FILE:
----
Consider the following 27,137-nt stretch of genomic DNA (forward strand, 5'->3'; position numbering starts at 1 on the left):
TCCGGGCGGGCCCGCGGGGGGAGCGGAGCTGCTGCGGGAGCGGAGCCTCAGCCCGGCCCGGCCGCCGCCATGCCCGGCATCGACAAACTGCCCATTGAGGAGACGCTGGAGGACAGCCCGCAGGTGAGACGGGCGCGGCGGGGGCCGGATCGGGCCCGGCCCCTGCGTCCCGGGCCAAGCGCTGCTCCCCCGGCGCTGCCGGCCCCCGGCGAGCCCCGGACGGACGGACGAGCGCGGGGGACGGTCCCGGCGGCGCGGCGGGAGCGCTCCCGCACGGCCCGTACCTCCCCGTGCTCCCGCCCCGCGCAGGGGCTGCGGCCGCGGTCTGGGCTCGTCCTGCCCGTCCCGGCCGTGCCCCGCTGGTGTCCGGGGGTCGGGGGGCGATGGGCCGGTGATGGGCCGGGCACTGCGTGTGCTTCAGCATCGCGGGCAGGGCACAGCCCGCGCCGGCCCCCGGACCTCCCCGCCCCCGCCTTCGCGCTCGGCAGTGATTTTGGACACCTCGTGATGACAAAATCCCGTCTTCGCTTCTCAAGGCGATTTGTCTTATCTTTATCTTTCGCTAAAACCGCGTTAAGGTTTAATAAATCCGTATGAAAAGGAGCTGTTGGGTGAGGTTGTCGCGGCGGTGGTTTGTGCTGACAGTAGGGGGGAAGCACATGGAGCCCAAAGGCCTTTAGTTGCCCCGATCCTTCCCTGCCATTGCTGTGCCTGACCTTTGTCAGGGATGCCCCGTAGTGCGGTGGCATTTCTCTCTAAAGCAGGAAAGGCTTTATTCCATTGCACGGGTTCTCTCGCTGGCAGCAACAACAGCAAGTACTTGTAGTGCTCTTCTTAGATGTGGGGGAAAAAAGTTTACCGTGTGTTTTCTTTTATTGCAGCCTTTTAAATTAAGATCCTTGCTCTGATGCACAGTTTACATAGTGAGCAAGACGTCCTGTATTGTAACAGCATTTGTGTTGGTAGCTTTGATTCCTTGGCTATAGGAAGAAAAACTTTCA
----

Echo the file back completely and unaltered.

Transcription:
Consider the following 27,137-nt stretch of genomic DNA (forward strand, 5'->3'; position numbering starts at 1 on the left):
TCCGGGCGGGCCCGCGGGGGGAGCGGAGCTGCTGCGGGAGCGGAGCCTCAGCCCGGCCCGGCCGCCGCCATGCCCGGCATCGACAAACTGCCCATTGAGGAGACGCTGGAGGACAGCCCGCAGGTGAGACGGGCGCGGCGGGGGCCGGATCGGGCCCGGCCCCTGCGTCCCGGGCCAAGCGCTGCTCCCCCGGCGCTGCCGGCCCCCGGCGAGCCCCGGACGGACGGACGAGCGCGGGGGACGGTCCCGGCGGCGCGGCGGGAGCGCTCCCGCACGGCCCGTACCTCCCCGTGCTCCCGCCCCGCGCAGGGGCTGCGGCCGCGGTCTGGGCTCGTCCTGCCCGTCCCGGCCGTGCCCCGCTGGTGTCCGGGGGTCGGGGGGCGATGGGCCGGTGATGGGCCGGGCACTGCGTGTGCTTCAGCATCGCGGGCAGGGCACAGCCCGCGCCGGCCCCCGGACCTCCCCGCCCCCGCCTTCGCGCTCGGCAGTGATTTTGGACACCTCGTGATGACAAAATCCCGTCTTCGCTTCTCAAGGCGATTTGTCTTATCTTTATCTTTCGCTAAAACCGCGTTAAGGTTTAATAAATCCGTATGAAAAGGAGCTGTTGGGTGAGGTTGTCGCGGCGGTGGTTTGTGCTGACAGTAGGGGGGAAGCACATGGAGCCCAAAGGCCTTTAGTTGCCCCGATCCTTCCCTGCCATTGCTGTGCCTGACCTTTGTCAGGGATGCCCCGTAGTGCGGTGGCATTTCTCTCTAAAGCAGGAAAGGCTTTATTCCATTGCACGGGTTCTCTCGCTGGCAGCAACAACAGCAAGTACTTGTAGTGCTCTTCTTAGATGTGGGGGAAAAAAGTTTACCGTGTGTTTTCTTTTATTGCAGCCTTTTAAATTAAGATCCTTGCTCTGATGCACAGTTTACATAGTGAGCAAGACGTCCTGTATTGTAACAGCATTTGTGTTGGTAGCTTTGATTCCTTGGCTATAGGAAGAAAAACTTTCA